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Why is it important to have an estate plan in place?

On Behalf of | Jul 13, 2018 | Estate Planning

While many have been conditioned to think that estate planning is only for the wealthy, it’s not. It’s actually for anyone who wants to take ownership of what happens to them or their assets if they become incapacitated or die. People of all means can benefit from drafting an estate plan.

One of the first steps in the estate planning process is to take an inventory of what you own and the debts that you have. You should write down the account numbers for both your assets and liabilities. You should keep any original documents in a safe place and provide the executor of your estate with them as well.

It’s critical for you to also have a “plan B” or contingency plan in place also. These directives can be used by the executor to make secondary decisions for you if things don’t work out as planned. Without having a contingency plan in place, you or your guardian could unnecessarily be dragged in and out of court to litigate such matters.

While a well-crafted estate plan will protect your assets for your heirs, it also be structured to minimize the gift taxes they may have to pay. It’s often crafted to cover estate taxes and spell out whether you wish for any of your assets to go to charity as well.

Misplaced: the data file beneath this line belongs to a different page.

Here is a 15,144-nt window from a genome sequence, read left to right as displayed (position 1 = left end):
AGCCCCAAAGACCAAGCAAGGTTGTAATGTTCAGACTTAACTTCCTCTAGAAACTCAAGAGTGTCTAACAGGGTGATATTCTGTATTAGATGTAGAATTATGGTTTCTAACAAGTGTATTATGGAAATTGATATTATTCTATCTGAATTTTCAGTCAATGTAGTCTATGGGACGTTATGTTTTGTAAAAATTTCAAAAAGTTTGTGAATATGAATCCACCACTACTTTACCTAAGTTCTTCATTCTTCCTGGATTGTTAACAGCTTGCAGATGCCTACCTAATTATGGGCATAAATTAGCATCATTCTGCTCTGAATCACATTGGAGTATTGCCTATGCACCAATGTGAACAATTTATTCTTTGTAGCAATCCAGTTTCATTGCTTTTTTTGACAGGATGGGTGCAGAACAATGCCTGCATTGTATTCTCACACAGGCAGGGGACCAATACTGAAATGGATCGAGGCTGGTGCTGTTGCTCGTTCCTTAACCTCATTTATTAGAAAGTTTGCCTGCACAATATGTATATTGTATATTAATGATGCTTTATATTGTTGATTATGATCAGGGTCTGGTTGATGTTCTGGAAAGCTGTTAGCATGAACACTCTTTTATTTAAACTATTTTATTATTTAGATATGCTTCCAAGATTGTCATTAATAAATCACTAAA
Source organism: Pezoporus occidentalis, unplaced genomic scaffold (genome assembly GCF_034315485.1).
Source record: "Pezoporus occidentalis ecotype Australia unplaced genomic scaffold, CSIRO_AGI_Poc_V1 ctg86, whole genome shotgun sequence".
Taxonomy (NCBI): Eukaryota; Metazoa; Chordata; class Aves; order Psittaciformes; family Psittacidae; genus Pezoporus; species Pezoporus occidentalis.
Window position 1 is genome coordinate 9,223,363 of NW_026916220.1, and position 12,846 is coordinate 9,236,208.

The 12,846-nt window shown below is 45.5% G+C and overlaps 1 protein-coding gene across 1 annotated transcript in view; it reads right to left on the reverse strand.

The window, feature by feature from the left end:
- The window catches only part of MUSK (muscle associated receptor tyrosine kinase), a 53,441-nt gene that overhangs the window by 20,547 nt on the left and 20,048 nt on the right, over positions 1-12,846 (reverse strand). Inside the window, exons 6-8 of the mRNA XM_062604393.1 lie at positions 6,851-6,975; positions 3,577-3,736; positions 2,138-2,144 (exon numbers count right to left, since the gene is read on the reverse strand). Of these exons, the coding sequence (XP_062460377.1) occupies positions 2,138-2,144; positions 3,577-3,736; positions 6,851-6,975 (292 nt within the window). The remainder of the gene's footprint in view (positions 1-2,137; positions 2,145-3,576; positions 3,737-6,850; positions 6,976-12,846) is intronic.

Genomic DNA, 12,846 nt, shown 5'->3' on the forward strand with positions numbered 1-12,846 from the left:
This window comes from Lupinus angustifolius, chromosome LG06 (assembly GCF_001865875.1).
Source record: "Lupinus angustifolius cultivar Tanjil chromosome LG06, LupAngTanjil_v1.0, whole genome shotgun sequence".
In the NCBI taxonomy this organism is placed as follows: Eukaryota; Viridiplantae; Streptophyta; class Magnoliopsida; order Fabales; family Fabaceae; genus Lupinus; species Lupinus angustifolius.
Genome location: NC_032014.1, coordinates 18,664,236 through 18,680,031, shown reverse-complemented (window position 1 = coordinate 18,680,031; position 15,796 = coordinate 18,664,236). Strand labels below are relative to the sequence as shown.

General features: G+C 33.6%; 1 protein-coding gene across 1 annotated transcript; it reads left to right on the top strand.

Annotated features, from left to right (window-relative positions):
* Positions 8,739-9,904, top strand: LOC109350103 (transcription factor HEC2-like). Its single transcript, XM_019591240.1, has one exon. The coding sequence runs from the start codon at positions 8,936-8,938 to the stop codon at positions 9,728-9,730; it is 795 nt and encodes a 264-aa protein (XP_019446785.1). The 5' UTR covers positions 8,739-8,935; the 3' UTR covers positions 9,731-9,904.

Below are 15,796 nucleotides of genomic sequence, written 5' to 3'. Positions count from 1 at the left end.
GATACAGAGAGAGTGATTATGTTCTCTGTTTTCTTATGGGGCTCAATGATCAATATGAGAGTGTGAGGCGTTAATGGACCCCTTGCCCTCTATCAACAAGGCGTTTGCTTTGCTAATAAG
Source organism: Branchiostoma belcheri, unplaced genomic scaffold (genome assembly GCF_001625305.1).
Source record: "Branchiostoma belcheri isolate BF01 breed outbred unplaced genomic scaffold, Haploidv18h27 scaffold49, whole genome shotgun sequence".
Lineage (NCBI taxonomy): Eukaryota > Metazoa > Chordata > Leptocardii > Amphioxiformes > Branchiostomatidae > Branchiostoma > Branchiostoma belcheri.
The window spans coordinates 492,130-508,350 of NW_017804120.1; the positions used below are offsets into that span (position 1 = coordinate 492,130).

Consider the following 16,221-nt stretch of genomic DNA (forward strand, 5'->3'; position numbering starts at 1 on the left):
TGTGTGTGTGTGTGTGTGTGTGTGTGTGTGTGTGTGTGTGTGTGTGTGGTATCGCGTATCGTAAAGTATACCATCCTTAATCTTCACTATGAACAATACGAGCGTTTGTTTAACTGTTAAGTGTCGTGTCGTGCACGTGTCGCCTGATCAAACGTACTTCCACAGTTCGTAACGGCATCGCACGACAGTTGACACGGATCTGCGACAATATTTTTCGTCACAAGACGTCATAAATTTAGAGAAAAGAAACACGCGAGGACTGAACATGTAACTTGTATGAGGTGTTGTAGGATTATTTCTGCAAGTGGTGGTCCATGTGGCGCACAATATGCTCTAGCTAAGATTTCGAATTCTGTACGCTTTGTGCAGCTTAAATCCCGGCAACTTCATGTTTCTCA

If you own investment properties or a small business, then you should detail what you want to happen with them upon your death as part of your estate plan.

Parents of minor children should appoint a guardian to stand in for them if they become unable to care for them on their own. Adult children who you may wish to leave assets to in lieu of a spouse may also be discussed in estate planning documents.

Estate planning also involves you sitting down to designate beneficiaries for retirement accounts or life insurance policies.

Unless your carefully plan your estate, your assets may be passed on to unintended recipients or you may be kept alive under less-than-ideal circumstances. Getting your end-of-life affairs in order is a deeply personal matter that you should only entrust to the most experienced Mahopac estate planning attorney.

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